N.C. has enjoyed American Legion regional playoff success

By Richard Walker
North Carolina has hosted 70 national American Legion baseball tournaments over the years.

And local teams like Cherryville Post 100, Gastonia Post 23 and Shelby Post 82 have benefitted with championship success.

Cherryville’s Fraley Field has hosted American Legion Southeast Regionals in 1985 and 1990

Gastonia’s 1935 World Series championship came in the old Gastonia High School Stadium that is now a parking lot off Garrison Boulevard behind Ashley Arms Apartments.

Shelby’s 1945 World Series title came at Charlotte’s old Griffith Park that was torn down in the 1980s.

And Cherryville’s first ALWS in 1953 came soon after that town hosted a national tournament at the Fraley Field complex the high school and Legion team still uses.

During the modern era of Legion baseball that began in 1960 when the National American Legion committee went to a tournament concept that crowned eight champions in different regions of the country, North Carolina has been a frequent part of the rotation for hosting regionals.

And since 2011, Shelby has been the permanent home of the ALWS that it first hosted in 2008.

Regional competition has been particularly good for North Carolina teams as eight times during the state’s 16 regionals, an in-state team has won to advance to the ALWS.

Before the National Legion committee gave host teams an automatic berth in the regionals in 1967, Wilmington Post 10 successfully bid to host the first Southeast Regional in 1960.

And when Wilmington won the N.C. title, it earned a spot into the regional it would host and finished as regional runner-up.

Salisbury’s Newman Park on the Catawba College campus was the next N.C. park to host a Southeast Regional in 1970; That year’s N.C. champion Wilmington went 4-0 in the regional to make its first ALWS appearance.

Newman Park would later host regionals in 1973 and 1996, with the host Rowan County Post 342 earning a berth in the ALWS in 1996.

Laurinburg was host in 1983 when nearby Hamlet won the regional and made its lone ALWS appearance.

Cherryville twice hosted the event at Fraley Field in 1985 and 1990.

Shelby also twice hosted the event – in 2002 and 2008 – and finished as runner-up each time.

Finally, Asheboro’s McCrary Park has hosted a regional every year from 2013 to 2019 with three N.C. teams combining to win five titles – Wilmington in 2003, Rowan County in 2016 and host Randolph County in 2017, 2018 and 2019.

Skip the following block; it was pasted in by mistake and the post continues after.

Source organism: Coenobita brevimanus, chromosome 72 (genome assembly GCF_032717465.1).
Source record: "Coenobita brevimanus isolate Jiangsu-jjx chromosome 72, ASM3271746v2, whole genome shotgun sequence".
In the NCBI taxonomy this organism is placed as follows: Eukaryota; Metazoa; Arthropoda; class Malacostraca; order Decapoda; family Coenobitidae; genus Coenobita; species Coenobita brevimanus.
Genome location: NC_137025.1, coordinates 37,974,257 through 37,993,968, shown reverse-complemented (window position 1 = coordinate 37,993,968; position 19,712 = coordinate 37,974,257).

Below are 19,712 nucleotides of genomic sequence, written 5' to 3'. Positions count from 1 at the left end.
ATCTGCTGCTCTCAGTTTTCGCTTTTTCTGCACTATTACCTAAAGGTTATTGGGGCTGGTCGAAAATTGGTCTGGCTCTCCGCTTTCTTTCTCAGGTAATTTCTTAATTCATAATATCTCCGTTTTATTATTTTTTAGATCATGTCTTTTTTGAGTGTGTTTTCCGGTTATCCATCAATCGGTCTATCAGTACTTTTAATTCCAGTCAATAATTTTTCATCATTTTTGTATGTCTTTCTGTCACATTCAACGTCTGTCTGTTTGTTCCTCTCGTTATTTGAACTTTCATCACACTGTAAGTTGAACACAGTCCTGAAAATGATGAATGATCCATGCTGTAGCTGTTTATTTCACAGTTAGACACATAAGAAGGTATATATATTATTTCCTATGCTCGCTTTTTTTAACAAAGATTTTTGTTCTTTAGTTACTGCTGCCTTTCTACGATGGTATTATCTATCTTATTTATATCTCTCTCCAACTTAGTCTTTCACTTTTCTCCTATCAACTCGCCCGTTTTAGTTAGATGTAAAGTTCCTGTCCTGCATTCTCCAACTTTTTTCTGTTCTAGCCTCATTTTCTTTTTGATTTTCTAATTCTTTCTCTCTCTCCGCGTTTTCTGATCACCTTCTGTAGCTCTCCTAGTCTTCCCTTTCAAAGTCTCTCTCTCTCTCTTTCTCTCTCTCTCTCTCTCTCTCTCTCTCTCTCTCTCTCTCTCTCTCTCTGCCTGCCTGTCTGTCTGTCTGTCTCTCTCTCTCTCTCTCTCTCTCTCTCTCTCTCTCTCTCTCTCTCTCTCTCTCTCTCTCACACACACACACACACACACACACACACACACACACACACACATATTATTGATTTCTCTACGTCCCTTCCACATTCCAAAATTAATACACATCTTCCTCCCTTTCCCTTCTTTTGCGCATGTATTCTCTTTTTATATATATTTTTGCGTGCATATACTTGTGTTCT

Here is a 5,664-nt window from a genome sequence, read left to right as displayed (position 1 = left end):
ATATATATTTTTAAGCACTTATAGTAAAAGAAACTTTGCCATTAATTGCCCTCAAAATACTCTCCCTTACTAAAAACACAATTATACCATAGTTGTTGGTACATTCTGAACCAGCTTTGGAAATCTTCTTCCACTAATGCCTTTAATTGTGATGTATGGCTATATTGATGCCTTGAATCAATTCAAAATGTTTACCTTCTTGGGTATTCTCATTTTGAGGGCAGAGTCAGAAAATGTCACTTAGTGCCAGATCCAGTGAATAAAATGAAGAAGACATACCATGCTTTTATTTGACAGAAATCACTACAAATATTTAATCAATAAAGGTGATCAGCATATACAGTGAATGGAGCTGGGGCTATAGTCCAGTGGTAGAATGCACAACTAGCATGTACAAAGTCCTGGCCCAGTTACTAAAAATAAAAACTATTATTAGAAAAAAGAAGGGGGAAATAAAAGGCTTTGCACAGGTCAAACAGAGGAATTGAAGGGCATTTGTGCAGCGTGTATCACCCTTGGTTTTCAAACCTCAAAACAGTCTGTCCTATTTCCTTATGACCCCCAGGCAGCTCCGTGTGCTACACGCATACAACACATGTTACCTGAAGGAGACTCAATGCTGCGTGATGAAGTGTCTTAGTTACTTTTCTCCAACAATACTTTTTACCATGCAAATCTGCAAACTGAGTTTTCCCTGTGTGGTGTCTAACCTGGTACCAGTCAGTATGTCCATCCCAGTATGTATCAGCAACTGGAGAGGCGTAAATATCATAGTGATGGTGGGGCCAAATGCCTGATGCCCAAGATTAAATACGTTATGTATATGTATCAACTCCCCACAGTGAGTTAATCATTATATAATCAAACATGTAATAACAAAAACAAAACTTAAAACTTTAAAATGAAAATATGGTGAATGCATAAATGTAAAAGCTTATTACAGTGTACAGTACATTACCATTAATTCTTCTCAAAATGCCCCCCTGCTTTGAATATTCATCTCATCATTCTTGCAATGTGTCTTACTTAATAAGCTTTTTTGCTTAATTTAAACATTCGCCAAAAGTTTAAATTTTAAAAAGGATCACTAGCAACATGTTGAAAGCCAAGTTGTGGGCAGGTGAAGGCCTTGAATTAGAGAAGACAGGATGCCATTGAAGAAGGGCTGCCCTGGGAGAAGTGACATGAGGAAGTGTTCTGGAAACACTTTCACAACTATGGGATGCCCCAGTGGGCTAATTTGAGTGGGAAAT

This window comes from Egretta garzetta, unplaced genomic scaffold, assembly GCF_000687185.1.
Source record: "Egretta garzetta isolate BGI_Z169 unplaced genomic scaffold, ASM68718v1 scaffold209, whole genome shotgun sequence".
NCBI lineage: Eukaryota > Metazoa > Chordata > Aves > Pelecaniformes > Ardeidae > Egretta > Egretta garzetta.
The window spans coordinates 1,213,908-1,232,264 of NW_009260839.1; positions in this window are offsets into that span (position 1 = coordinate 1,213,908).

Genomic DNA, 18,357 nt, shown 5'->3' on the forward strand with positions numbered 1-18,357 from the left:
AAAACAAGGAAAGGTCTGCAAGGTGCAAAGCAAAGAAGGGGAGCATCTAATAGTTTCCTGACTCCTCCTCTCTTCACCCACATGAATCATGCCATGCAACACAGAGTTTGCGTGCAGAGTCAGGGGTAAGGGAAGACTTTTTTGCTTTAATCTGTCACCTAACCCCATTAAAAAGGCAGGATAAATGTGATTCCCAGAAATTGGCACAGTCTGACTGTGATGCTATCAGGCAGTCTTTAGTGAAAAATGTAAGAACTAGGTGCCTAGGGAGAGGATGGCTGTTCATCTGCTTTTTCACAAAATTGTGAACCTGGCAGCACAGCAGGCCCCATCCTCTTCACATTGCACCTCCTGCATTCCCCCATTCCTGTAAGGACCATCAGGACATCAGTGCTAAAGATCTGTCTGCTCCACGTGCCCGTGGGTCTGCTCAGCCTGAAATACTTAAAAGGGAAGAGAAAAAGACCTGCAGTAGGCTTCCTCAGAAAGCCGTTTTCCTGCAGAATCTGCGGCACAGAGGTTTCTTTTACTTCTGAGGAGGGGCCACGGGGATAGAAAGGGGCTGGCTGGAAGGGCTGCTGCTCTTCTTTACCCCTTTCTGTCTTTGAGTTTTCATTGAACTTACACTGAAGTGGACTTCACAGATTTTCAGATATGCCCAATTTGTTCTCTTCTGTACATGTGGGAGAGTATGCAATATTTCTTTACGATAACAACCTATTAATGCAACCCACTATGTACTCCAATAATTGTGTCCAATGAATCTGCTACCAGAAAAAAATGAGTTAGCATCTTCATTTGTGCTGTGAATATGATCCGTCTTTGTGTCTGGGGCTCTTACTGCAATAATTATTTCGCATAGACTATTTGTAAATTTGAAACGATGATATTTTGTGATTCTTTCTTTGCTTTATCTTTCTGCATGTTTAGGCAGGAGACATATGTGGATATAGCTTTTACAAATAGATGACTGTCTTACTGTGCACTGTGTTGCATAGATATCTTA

And Asheboro’s recent stretch of hosting regionals – the Southeast Regional from 2013 to 2018 and the Mid-Atlantic Regional in 2019 – was sparked by what they saw in Shelby.

“I think we all saw what had happened in Shelby and thought we could do that here,” said Randolph County Post 45 head coach Ronnie Pugh, who also is owner of the Asheboro Copperheads Coastal Plain League summer college baseball team that uses the same facility. “And it’s been unbelieveable how the community has bought into it. We’ve had enormous crowds and some great baseball.”

Construction began on what is now a 2,400-seat facility built by McCrary Hosiery Mill in 1946 with games starting in 1948.
Semipro baseball flourished in the stadium in the 1950s before Legion baseball became the top draw from the 1960s to 1990s. Since the Copperheads began play in 1999, Post 45 and the college summer league team have shared the venue.

Covered grandstands, an artificial turf infield and natural grass outfield set the facility apart from other facilities.

“It’s certainly a unique place to play,” said Dennis Garcia, now general manager of the Copperheads after 34 years as a sports writer for the Asheboro Courier-Tribune from December 1985 to September 2019. “It’s not off any major highway or major road. It’s just tucked away in a neighborhood. So, for some, it’s difficult to find.

“But there’s been just so many special games and special players that have been there. The atmosphere and coziness of it are unlike any other stadium. It gives you a real minor league feel whenever you go there.”

That atmosphere created a homefield advantage for Randolph County with titles in 2017, 2018 and 2019.

“Well, we’ve had a great committee in place that has always helped us put on these tournaments,” said Pugh, whose team gets an automatic berth to the eight-team regional as a host. “Without those individuals, I don’t think we could have ever taken it on. And in our community, it’s just become a really big deal.”

Asheboro’s population of 25,000 might make some wonder if it could support such an event.

But the town’s love affair with baseball, its location in the center of the state and 38 miles from Piedmont/Triad International Airport in Greensboro has led Legion officials to choose it as a regional host.

“We made the bid and the officials came here to check out the ballpark, check out the city, check out the restaurants, check out the hotel situation and how many we can comfortably keep here,” Garcia said. “The ballpark wasn’t the question mark. They loved that facility.”

Randolph County’s recent success has given N.C. 15 total regional titles.

That all started with Greensboro Cone in 1963.

Rowan County (1996, 2009, 2016) and Randolph County (2017, 2018, 2019) have three titles apiece, with Charlotte Post 9 (1964, 1965), Wilmington (1970, 2013) and Cherryville (1998, 2003) taking two each and Hamlet (1983) and Kernersville (2010) each with one.